The "Social Circle" is a group effort between readers, social networkers and the OnMilwaukee.com editors. Every Monday, we ask a question via Facebook and Twitter and then post the responses from our Facebook "likers" and Twitter followers in this column. Well-known Milwaukee movers and shakers will contribute, too.
This week OnMilwaukee.com asked the Social Circle its thoughts on the local music scene and, specifically, if Milwaukee was a good city for musicians.
As always, opinions ranged. Feel free to weigh in with yours via the Talkback feature.
Now go and out and listen to some live music this week.
William Arthur: "No, because barely any bands support each other."
Debra J. Ayers-Haight: "As a spectator I definitely enjoy the music scene and all our hard-working musicians. Thanks to all who make it happen."
Chris Baldoni: "It depends on the type of music. It's tough being an original band here as well. No built-in crowds either."
Jason Bohn: "It’s by no means Nashville or Austin, but I think Milwaukee has a fairly good amount of venues on all levels for musicians to play. And very few places have an event like Summerfest. So my vote is yes."
Jamie Breiwick: "Yes and No. Per capita, the talent ratio is very high, I believe, across genres. The ‘scenes,’ however, are very segregated."
Jim Carney: "I would say, good but not the best. I know so many Milwaukee bands that get larger crowds out of town. It might be due to our population or that people are afraid of a cover charge."
Patrick Davies: "I'm a weekend musician who is lucky enough to recoup gas and some other expenses. So, yes, it's a doable city."
Deone Jahnke: "Not compared to the early-mid ‘80s, when folks like The Squares actually moved to Milwaukee for the music scene. When the drinking age was raised from 18 to 21 it decimated opportunities for musicians. But, the really bad news is the trend of musicians having to pay for a soundman and P.A. and play without any guarantee or play for no pay as a national band's opening act to gain ‘exposure’ ... that's caca."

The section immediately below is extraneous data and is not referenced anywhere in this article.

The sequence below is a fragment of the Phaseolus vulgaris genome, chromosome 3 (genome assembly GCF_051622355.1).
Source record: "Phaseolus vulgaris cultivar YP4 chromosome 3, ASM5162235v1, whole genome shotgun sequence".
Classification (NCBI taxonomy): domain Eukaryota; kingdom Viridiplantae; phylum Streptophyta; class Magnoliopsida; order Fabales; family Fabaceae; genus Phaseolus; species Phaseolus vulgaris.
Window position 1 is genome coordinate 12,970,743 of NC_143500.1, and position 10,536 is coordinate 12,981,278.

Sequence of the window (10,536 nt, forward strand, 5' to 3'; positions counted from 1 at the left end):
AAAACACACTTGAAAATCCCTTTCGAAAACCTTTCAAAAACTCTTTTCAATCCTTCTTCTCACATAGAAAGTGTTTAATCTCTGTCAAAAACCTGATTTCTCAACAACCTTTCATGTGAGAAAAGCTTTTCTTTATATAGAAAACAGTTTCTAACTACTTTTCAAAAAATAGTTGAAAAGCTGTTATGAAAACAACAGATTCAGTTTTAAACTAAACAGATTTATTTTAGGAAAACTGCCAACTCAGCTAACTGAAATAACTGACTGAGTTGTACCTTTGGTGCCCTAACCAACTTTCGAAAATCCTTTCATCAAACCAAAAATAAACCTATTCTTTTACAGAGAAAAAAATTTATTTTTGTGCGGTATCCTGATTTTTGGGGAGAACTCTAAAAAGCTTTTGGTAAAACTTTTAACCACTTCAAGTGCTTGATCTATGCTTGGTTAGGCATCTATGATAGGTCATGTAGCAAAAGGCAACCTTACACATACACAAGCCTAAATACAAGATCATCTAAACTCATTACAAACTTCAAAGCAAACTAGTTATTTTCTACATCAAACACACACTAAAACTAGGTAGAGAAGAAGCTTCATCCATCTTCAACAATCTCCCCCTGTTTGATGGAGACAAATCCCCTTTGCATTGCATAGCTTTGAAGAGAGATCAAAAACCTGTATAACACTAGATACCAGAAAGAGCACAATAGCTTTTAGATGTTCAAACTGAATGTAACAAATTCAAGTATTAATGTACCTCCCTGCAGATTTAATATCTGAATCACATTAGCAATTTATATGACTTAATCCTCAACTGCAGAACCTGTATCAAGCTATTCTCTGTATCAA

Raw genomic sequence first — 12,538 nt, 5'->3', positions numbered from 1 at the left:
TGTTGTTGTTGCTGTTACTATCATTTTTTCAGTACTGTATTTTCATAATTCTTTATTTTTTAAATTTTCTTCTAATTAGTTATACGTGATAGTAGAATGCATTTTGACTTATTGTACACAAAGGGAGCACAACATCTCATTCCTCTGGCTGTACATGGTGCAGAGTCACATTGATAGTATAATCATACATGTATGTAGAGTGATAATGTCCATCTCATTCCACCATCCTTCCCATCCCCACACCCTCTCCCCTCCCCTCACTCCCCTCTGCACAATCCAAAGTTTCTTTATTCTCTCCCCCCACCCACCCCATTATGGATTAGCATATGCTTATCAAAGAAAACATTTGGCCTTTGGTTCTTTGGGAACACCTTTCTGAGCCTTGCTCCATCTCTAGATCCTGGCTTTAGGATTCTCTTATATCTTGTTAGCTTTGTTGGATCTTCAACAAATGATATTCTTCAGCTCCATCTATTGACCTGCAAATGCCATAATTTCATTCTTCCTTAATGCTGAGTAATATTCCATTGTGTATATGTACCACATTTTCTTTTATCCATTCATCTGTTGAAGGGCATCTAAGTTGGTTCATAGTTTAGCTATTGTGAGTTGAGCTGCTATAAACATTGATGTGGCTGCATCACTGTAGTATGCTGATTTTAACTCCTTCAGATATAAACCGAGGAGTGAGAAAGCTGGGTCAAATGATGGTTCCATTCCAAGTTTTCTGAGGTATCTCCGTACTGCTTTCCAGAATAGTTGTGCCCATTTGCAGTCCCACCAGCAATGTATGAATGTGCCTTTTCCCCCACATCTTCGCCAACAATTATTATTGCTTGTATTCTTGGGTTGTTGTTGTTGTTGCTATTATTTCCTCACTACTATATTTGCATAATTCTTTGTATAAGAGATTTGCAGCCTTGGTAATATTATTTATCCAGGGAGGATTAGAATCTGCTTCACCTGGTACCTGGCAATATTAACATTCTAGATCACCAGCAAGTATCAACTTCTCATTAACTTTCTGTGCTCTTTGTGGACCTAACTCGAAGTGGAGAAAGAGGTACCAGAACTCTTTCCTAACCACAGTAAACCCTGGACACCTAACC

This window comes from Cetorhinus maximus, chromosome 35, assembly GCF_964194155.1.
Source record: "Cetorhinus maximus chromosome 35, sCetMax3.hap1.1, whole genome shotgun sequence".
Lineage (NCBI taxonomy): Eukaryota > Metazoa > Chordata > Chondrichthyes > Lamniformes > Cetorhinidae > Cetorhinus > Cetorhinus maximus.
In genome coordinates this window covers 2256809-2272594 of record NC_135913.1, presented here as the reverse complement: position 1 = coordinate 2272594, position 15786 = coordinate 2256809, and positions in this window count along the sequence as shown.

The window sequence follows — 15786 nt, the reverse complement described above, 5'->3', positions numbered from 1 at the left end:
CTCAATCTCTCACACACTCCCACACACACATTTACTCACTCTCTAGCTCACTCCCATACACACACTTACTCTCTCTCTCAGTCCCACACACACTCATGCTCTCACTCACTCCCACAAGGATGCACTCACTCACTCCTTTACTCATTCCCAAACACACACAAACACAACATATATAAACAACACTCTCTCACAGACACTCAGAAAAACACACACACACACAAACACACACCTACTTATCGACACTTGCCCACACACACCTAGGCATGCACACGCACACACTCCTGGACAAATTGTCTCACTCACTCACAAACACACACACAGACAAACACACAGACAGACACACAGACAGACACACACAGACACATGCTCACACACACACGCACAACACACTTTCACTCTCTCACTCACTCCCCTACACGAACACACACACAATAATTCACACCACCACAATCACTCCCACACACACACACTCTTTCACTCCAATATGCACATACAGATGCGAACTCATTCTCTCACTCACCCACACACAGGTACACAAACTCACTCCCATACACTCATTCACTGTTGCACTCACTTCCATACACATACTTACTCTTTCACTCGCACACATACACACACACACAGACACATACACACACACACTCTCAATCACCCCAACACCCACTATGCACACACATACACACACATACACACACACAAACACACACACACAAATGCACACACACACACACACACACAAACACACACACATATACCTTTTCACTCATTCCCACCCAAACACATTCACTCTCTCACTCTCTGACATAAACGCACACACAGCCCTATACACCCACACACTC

Kent Knapp: "While I find a little cross-genre support, I think there are many great bands and musicians here as well as many clubs and fans to carry them. That being said, after feeling I hit a brick wall in growth, I moved to New Orleans in my early twenties to further my education in the groove."
Matt Liban: "Yes. There is great talent here. We have a certain musical style, empathy and feel that musician's from the coast's do not. The only downside is that you have to leave Milwaukee to get ‘noticed.’ The other side of the coin is that it's difficult to make a living as a musician in Milwaukee. In my opinion, it's getting more difficult."
Brandon Miller: "Let me get back to you after I play this unpaid gig."
Laurie Siskiewitz: "Milwaukeeans love great music and we have so many wonderful musicians here in our area performing in a variety of musical styles. There is room for all of us. I have been performing solo for many years in and around Milwaukee and love all the kind people I've met through music."
Jeanne Marie Spicuzza: "A very successful musician from Milwaukee once told me, and I've always remembered it, ‘Right dream, wrong city.’ I've always felt that Milwaukee was a great place to grow up, but lacks industry in the arts."
Jeff Stehr: "The cost of living here is so much lower than many other urban areas plus tons of local talent and venues to play. Milwaukee is a great place for musicians to live and work."
Nic Waldron: "I think Milwaukee's a decent place to start a career as a musician, but until the club owners here stop being such penny-pinching sh*theads looking for any reason to not pay artists, it will remain a decent place to start a career."
Trevor Williams: "Milwaukee is a great place to be a musician. You can play in your hometown and you're a short drive from Chicago."
Jonathan Ziegler: "Hmmm, being a musician is a grind in any city. Milwaukee does seem to be losing at least a couple of venues every year without replacement. Could just be me aging out."